I was enjoying seeing the everyday rhythms of the medina so I kept walking.
I stopped to look at my map after I was checked up on a third time.
It was then I realized the map in my hand left quite a bit to be desired.
It wasn’t that it was wrong, more like the streets themselves didn’t have labels. It was the type of place that you would have to give directions using only landmarks. You know, “walk past the the henna ladies, take a slight right at the juice wagons and turn left at the man with the monkeys and the ATM is right there.”
I had no landmarks to draw from so maybe I was lost.
An older man was standing nearby and pointed to our general area on my map (when I finally gave in and asked for some help). There were no blue circles nearby. But the tanneries were relatively close. I had seen them on an episode of Parts Unknown by Anthony Bourdain so they were probably worth checking out.
Conveniently, the man I found myself talking to had a friend heading that direction (he was actually walking the opposite way) who would happily take us there. Of course he did. I told him I didn’t have any cash (true) to pay him.
He brought us there anyway.
In the five minutes it took to get there he told us about the differences between Berber and Arabic tanneries and about the leather auction that would be happening later that afternoon for the craftsmen. Before introducing me to his friend at the Arabic tannery he taught me how to say a simple greeting in Arabic. I promptly forgot. It was just a short interaction but it left me smiling all day.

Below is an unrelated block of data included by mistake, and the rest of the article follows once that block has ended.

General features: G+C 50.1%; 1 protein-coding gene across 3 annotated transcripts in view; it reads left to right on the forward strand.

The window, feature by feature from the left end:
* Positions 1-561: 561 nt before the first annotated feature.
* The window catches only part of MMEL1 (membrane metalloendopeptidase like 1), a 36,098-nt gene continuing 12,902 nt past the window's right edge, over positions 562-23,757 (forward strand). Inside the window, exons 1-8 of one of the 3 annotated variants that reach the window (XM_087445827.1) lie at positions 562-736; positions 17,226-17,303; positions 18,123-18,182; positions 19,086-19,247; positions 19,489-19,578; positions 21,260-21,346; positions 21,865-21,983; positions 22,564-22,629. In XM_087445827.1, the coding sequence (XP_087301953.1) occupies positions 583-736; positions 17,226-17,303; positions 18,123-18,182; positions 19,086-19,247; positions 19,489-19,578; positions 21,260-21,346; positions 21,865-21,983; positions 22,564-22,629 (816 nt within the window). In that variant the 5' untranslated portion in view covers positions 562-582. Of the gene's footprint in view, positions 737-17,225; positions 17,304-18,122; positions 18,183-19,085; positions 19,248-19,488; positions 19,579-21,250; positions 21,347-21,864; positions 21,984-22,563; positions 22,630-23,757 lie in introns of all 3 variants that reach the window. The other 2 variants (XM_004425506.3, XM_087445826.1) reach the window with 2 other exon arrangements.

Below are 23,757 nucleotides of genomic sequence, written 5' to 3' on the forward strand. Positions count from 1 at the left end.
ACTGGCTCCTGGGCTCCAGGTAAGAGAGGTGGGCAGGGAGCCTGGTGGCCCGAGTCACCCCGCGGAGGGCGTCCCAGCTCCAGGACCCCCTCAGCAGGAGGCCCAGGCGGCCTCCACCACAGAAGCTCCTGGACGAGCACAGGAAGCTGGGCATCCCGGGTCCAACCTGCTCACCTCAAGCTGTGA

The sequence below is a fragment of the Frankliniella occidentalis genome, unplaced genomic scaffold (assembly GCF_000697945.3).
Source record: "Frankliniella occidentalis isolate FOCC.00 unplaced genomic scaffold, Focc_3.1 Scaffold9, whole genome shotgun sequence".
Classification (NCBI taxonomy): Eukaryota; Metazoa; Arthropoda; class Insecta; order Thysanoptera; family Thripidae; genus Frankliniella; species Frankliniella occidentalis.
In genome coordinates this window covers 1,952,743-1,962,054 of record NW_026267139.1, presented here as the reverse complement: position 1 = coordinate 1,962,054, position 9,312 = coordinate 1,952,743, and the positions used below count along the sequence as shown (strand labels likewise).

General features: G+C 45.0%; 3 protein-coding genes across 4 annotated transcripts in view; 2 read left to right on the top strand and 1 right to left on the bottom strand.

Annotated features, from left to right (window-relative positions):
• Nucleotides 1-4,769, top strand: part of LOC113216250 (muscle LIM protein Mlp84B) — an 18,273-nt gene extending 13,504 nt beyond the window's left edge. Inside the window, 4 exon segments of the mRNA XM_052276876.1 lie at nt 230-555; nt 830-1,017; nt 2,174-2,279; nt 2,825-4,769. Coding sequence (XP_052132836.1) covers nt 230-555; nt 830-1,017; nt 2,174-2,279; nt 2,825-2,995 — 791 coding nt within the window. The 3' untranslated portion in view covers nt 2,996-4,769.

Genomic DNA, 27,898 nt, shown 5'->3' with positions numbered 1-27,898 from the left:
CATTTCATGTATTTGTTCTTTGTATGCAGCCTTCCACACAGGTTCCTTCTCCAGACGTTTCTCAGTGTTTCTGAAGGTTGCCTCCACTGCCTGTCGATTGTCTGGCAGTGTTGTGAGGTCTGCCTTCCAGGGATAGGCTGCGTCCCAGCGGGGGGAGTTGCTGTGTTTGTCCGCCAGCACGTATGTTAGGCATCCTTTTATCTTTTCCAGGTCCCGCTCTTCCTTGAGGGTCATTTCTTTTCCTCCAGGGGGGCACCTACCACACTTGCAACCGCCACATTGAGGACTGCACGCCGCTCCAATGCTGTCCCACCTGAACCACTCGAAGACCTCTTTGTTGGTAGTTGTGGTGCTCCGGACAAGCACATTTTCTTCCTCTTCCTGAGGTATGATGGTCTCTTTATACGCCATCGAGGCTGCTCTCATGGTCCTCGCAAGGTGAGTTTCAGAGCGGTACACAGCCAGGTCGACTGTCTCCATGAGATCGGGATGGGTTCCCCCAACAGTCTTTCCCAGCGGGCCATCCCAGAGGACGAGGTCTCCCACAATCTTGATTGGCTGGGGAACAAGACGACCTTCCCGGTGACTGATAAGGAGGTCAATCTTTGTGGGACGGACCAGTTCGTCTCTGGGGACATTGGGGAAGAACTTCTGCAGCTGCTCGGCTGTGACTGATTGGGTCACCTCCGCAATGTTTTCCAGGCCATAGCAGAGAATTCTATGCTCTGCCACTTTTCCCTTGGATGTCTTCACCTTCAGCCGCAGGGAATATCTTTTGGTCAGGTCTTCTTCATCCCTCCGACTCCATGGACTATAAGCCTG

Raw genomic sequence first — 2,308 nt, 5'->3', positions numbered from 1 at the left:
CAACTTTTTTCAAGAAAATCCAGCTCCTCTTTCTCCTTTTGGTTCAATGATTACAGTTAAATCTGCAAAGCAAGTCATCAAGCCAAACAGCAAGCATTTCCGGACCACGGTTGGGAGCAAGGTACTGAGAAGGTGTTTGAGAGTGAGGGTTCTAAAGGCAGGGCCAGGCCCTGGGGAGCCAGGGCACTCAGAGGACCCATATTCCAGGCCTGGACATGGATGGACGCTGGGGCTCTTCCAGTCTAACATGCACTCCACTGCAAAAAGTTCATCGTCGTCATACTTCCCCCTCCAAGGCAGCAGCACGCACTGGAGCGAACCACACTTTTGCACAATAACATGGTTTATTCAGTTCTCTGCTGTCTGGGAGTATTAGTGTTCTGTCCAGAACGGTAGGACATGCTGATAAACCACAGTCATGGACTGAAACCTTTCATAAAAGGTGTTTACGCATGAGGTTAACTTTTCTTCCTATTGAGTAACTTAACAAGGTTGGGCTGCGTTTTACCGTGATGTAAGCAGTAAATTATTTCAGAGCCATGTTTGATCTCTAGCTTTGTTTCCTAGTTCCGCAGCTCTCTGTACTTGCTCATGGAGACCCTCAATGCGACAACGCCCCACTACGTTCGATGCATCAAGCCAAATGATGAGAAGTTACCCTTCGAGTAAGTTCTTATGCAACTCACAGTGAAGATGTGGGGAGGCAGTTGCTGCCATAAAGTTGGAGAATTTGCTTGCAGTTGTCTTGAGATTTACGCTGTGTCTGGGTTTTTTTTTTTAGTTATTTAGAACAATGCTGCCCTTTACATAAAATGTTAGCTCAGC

photos: Arabic tannery. Colorfully dressed work donkey. Stuck in a traffic jam on leather market day.
With a handful of mint to sniff I was led through the (incredibly foul smelling) process of tanning leather. Then I was taken to a workshop where poufs, bags, babouches and all manner of leather goods were being produced. Since I was entirely unprepared to purchase anything yet, I ducked out and headed back the direction I came from.
I found the correct spot on my map and determined that I could still make it to the Madrasa if I took a right instead of a left. But then I got stuck in a massive traffic jam of donkey carts, tiny three wheeled trucks and the occasional motorbike all loaded up with leather and heading to the auction. If I wanted an authentic experience that was about as authentic as they come. They were all fighting to turn right.
I turned left.
I ended up walking through the Berber souk. It was covered and along a very narrow alley so it was far cooler than it had been in the sun drenched streets by the tanneries. The road was dirt but the shopkeepers regularly sprinkled water on the ground in front of their stalls to keep it in place and at the same time making it smell a bit musty.
The day continued in this funny cycle. Me purposefully walking in one direction, loads of unplanned detours, then finding wonderful things in unexpected places.
When we made it to our riad to join the guys for dinner they asked if we found what we were looking for.
No, we hadn’t.
But we found other things. We talked to people. We got stuck in a donkey traffic jam. We tried a local breakfast. We even saw a boy taking unbaked bread to the community oven while we wandered the wrong direction.
The next day we switched things up and headed South.
We were in search of a palace. We didn’t find it until a weeks later. Turns out we had passed it multiple times that day.